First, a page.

Here is a practice you can use right away, from my book “Leap Before You Look.”

When you notice yourself wanting something from your partner,
Stop and label it.
I need your respect;
I need you to clean up after yourself;
I need you to notice how much I do for you.
Once you become aware of the need for certain qualities in this way,
Give what you hope to receive.
If you are demanding respect from your partner,
Give your partner respect.
If you are demanding to be heard by your partner,
Make a practice of hearing.
If you are demanding that your partner be more mindful,
Try to pay closer attention to each moment.
Shift the attention from the trickle
You hope to elicit from outside,
To the ocean that you can become within yourself.


Relationships so easily become a negotiation of trying to get our needs met. Good luck. Perhaps you have noticed how frustrating it can be to try to change another person, to make them give you what you think you want. When you start to do this practice, you may notice that your longing is for a certain quality as much as for a practical external change; in that recognition, you can become that quality within yourself.

Of course, if this is the only practice that you and your partner do, it could easily become problematic. So use the wise council of your friends and family to consider if this is a practice that could support you. It can be so helpful for anyone who is in the habit of trying to get things from the outside, and criticizing and complaining when it doesn’t happen. In such a situation, shifting the attention more to oneself, to all the gifts that have accumulated and remained ungiven, can have enormous benefit.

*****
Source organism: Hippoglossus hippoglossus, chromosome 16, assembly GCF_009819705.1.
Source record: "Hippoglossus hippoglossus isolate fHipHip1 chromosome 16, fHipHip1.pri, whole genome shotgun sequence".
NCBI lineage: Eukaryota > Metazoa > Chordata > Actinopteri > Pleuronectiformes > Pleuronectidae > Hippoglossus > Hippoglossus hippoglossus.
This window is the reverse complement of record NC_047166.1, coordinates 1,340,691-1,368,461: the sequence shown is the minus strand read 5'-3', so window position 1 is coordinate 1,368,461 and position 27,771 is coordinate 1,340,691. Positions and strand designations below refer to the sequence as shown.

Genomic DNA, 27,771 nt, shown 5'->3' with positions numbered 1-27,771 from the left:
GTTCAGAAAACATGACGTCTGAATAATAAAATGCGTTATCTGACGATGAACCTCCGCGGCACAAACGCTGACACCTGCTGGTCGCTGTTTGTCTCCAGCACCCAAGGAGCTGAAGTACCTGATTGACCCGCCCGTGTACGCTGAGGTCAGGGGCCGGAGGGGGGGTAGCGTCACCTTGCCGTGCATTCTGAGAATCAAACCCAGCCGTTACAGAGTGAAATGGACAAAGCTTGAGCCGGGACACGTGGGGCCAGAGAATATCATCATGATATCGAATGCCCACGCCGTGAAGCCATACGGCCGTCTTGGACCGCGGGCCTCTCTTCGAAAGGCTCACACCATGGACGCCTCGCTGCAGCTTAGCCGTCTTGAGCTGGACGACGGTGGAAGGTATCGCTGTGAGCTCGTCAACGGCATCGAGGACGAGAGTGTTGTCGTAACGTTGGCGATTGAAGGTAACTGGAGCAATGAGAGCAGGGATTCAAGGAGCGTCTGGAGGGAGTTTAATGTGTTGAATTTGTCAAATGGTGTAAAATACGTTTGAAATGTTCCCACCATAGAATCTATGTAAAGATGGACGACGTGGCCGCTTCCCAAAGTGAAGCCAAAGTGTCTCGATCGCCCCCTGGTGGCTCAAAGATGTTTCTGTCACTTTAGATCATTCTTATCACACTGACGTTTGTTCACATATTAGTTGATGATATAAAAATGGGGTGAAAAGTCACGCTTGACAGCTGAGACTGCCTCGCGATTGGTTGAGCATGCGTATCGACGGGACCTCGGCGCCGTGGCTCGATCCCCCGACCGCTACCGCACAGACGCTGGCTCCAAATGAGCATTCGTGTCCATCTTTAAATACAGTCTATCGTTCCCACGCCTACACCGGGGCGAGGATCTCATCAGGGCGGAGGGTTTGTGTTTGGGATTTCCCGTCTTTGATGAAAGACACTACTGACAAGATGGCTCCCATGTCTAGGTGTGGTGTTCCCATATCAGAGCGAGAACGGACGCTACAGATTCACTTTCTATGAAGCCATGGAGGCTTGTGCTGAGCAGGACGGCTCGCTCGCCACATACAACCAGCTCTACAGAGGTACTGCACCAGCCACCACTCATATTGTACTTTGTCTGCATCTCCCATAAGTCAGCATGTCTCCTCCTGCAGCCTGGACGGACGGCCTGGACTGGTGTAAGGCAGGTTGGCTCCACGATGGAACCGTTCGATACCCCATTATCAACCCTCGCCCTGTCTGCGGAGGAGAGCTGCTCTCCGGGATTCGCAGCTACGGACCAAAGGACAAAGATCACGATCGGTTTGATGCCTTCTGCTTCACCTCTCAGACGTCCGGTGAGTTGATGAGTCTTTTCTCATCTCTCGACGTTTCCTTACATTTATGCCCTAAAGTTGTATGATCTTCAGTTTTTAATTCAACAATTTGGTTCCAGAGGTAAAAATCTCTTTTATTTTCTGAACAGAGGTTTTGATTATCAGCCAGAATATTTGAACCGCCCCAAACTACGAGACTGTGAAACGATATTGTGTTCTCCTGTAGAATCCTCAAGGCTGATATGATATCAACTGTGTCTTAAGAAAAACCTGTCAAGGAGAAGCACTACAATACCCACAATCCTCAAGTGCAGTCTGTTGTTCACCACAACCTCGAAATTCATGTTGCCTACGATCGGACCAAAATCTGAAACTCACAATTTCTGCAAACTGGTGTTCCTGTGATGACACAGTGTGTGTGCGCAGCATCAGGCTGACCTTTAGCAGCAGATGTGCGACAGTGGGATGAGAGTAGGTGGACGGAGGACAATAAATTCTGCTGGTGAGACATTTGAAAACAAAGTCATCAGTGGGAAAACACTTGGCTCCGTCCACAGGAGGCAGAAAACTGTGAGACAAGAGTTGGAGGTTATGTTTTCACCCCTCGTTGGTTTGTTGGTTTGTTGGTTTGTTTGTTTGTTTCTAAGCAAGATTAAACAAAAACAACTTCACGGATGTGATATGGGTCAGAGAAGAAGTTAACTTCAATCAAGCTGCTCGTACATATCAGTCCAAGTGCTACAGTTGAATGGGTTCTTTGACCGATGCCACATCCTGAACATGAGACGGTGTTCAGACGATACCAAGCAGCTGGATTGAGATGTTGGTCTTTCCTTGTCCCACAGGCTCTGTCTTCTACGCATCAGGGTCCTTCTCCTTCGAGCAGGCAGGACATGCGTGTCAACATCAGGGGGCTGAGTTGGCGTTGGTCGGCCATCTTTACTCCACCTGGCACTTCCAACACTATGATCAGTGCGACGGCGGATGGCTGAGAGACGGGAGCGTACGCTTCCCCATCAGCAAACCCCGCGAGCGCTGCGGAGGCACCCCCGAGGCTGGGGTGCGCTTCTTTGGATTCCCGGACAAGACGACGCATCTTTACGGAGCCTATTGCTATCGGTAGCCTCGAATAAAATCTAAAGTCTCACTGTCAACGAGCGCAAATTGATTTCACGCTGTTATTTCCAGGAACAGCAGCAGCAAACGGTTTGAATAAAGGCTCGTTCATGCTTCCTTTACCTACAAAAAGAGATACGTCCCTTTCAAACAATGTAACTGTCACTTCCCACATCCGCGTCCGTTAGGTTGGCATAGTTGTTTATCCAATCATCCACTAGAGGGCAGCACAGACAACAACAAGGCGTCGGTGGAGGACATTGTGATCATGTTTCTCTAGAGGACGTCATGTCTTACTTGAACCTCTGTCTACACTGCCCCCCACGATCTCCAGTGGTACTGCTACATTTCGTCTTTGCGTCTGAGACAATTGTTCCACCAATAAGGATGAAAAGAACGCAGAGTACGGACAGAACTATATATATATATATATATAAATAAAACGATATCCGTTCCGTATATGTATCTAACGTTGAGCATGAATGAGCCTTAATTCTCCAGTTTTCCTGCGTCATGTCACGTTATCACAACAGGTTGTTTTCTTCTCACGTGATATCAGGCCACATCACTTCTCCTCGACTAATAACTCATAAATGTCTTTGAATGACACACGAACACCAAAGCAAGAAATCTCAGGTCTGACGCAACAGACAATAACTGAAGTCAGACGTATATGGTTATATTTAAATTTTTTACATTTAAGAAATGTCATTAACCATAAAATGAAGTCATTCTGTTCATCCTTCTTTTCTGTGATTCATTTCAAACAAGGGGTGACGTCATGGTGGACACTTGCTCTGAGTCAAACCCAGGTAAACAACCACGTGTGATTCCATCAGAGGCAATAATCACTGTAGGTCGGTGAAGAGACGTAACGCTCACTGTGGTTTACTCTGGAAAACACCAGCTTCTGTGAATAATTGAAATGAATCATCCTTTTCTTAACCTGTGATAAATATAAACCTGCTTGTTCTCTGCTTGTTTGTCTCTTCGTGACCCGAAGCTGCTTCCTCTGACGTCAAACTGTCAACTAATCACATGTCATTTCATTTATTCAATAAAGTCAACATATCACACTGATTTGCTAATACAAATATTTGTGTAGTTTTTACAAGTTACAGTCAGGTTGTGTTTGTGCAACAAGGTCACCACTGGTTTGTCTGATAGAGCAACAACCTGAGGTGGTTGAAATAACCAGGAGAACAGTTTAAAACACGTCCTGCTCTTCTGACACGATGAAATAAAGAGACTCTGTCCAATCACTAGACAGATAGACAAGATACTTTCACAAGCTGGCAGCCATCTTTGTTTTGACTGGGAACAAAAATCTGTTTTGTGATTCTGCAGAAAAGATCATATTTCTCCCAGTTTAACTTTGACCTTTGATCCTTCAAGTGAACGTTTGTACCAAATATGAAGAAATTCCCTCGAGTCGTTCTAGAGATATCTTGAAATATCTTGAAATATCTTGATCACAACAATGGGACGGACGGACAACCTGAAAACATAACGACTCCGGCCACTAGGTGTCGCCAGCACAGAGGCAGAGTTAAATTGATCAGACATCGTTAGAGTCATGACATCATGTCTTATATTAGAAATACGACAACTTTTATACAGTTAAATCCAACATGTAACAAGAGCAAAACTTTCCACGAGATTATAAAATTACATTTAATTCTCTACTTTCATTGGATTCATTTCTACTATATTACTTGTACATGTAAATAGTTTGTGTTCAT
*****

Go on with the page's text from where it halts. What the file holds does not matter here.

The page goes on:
Use this practice to shift from trying to manipulate reality to discovering the treasures hidden in your own heart. Many people discover that when they are willing to embody what they have tried to get from the outside, the outer world cooperates. When you become the kindness you were demanding, the world becomes a kinder place.

If you have a habit of taking care of everyone else before yourself and putting your own needs last, this would not be the right practice for you; you would benefit more from the practices in the meditation or feelings sections to nurture yourself more.

This practice is from my book “Leap before you Look,” which has 72 similar practices you can do at home or anywhere in your life.  To order the book and CD, go here.